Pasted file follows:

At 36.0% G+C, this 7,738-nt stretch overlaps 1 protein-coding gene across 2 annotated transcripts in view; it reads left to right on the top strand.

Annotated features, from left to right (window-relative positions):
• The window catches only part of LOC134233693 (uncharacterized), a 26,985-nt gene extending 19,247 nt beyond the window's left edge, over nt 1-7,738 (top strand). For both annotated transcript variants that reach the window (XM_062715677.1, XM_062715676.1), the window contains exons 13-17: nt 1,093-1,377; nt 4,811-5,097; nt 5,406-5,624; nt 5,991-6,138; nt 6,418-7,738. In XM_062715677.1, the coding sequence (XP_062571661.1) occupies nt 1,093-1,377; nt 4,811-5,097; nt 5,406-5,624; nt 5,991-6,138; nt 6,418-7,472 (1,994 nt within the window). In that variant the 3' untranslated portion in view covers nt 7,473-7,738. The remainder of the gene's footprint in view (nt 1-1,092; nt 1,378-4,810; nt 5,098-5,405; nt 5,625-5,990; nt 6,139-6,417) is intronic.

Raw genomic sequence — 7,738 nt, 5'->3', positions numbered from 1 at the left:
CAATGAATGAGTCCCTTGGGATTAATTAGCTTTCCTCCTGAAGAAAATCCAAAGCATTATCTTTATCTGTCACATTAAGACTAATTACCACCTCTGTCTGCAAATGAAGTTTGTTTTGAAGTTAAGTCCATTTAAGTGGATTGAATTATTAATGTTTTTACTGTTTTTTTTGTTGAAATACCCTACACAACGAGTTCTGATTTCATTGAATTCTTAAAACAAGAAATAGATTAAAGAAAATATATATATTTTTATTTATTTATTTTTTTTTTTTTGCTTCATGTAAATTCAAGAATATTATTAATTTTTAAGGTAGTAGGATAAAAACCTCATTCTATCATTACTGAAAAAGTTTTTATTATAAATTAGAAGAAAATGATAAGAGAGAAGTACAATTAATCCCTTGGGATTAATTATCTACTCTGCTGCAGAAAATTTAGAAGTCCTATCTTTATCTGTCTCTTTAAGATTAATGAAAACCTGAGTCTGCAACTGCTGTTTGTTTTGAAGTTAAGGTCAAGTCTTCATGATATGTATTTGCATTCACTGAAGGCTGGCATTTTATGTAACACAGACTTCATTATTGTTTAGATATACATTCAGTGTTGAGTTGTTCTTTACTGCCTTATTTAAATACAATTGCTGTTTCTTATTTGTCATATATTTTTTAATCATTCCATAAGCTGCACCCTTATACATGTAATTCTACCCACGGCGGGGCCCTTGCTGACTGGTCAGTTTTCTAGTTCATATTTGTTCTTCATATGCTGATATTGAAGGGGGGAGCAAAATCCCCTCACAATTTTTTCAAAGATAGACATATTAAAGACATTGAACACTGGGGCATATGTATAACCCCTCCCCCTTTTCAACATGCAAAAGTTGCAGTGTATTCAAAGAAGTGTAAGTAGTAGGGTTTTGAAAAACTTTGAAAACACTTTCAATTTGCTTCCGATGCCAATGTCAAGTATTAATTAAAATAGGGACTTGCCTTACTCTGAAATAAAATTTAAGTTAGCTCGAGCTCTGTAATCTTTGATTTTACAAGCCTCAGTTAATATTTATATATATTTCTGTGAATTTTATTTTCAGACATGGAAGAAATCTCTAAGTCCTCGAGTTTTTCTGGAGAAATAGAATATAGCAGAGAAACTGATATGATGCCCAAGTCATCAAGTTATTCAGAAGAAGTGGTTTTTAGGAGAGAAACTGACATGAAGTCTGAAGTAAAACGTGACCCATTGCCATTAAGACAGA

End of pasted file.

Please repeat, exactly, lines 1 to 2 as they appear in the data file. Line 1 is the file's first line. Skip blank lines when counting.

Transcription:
At 36.0% G+C, this 7,738-nt stretch overlaps 1 protein-coding gene across 2 annotated transcripts in view; it reads left to right on the top strand.

Annotated features, from left to right (window-relative positions):